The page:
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Thu September 27, 2012
Bartolomé de Las Casas and the Conquest of the Americas
“Bartolomé de Las Casas and the Conquest of the Americas”
Author: Lawrence A. Clayton
Publisher: Wiley-Blackwell (Viewpoints)
Price: $24.95 (Paper)
Bartolomé de Las Casas is one of those historical figures that, one must sadly admit, one knew nothing about. But this concise, informative book by UA history professor Lawrence Clayton can fix that.
Las Casas was one of the most important figures in the Spanish conquest of, or to put it on more equal terms, encounter with, the New World. An ordained Dominican friar and eventually a bishop, Las Casas was a figure as important as, but in his way in opposition to, conquistadores like Pizarro or Cortez. Only Christopher Columbus himself is a more important historical figure.
Born in 1485 in Seville, Spain, Las Casas made his first trip to the Indies with his merchant father in 1502. During his lifetime he would make eight transatlantic trips, an astonishing number equaled by few.
During this period the Portuguese and then the Spaniards were pushing out the mental, geographical and commercial boundaries of the European world, sailing down the west coast of Africa, exploring the Atlantic islands and visiting and settling first the islands of the Caribbean, and then Mexico, Central and South America. They did not exactly “discover” the New World—the Indians who lived there already knew it existed—but they did make Europeans aware of the greater Atlantic World.
The Spanish conquistadores were passionately interested in the treasure of the Indies, of course, but with varying degrees of sincerity and hypocrisy professed to be bringing the natives Christianity, saving their souls from “the deceptions of the devil” and endowing them with eternal salvation. This was done almost entirely by force, with Spanish steel and Spanish war horses, against Indians on foot armed with wooden clubs.
Las Casas wrote “I can attest that neither then nor in subsequent years was there any more effort to bring Christianity to these people than there was to teach the Faith to the mares and horses and other beasts of the field.”
The indigenous people were slaughtered, starved or enslaved, worked to death in mines and fields or sent in slavery back to Spain.
Many Spaniards insisted they needed the Indians’ labor to work the mines and fields. Las Casas said: “If you want fields to bear, work them yourselves” and “If you want to get rich on gold, pick up the tools and dig yourself.”
At first Las Casas had been unaware. His family even benefited from the system of forced labor, but as he witnessed the spreading atrocities with his own eyes, he was disgusted and outraged. He saw and reported the Spaniards showing off “their cutting skills, some showing off their reverse strokes, opening the Tainos [Indians] from chest to groin, their entrails spilling out.” Three Tainos were tied together and slowly strangled “in honor of Christ, our Redeemer, and of his twelve Apostles.” Some Indians were lashed to death with whips dipped in tar.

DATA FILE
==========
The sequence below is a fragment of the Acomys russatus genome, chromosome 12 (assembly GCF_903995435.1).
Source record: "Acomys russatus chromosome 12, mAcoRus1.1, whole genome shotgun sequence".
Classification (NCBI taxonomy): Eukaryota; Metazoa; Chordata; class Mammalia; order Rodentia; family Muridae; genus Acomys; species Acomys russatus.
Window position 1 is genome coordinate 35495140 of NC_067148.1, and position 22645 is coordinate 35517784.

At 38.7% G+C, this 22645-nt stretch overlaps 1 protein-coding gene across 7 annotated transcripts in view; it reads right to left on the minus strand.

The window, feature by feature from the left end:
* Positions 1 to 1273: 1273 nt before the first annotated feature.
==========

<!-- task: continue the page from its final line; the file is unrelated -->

Las Casas also passes on the testimony of others. A Franciscan friar in Panama wrote: “I saw with my own eyes forty thousand Indians put to the sword and set upon by fierce war dogs.”
Las Casas wrote book after book, letter after letter, attempting to stop these abuses: “I shudder to tell it. Perhaps it was a nightmare. I can hardly believe it myself.”
The Tainos were the Indians of what we now call Hispaniola. “A Brief History of the Destruction of the Indies” (1552) is essentially their story. In this book, Las Casas became the spokesman for the Indians and a kind of modern Jeremiah. Needless to say, he became a most controversial figure among the Spanish.
For a while he advocated importing African slaves to alleviate the catastrophe for the Indians, but soon recanted this position.
He worked all his life to persuade the kings of Spain that Indians were persons, fully human, with souls, whose rights must be respected. They had constructed huge cities, and developed sophisticated social and political organizations. (It must be noted that the Aztec practice of killing, purportedly, 20,000 per year in human sacrifice did not help his argument.)
Clayton admits Las Casas sometimes exaggerated, but the truth was horrible. Las Casas is acknowledged to be the prime source of the “Black Legend” of Spanish conquest, which holds that “The Spaniard” in Renaissance Europe was synonymous with greed, brutality and cruelty.
The Spaniards learned early that the Indies were indeed rich in gold and silver, as well as potential slaves.
In what Clayton calls “an error of judgment” the Aztec Montezuma had attempted to turn the Spaniards back with a huge gift of treasure. Included were two massive wheels “as large as the wheels of a carriage, as thick as a man’s arm,” one made of gold, one of silver. The Spaniards wanted more.
In Peru, Pizarro captured the chief Atahualpa. Held as hostage, the chief “sent for enough gold and silver…to fill a room.”
All of this served to inflame the Spanish to greater conquest. With what must be acknowledged as enormous courage, aided by European diseases and some Indian allies, they would conquer much of the New World and make Spain the most powerful nation on the globe
Although he never ceased lobbying hard and debating tirelessly, both in the Americas and in Spain, Las Casas, as advocate for the rights of the Indians, might be considered unsuccessful. Except in Peru, a majority of the natives were killed or died of diseases such as measles and smallpox. But Las Casas is now seen by many as the father of Liberation Theology, which would spring up again in many of these same territories in the 1960s.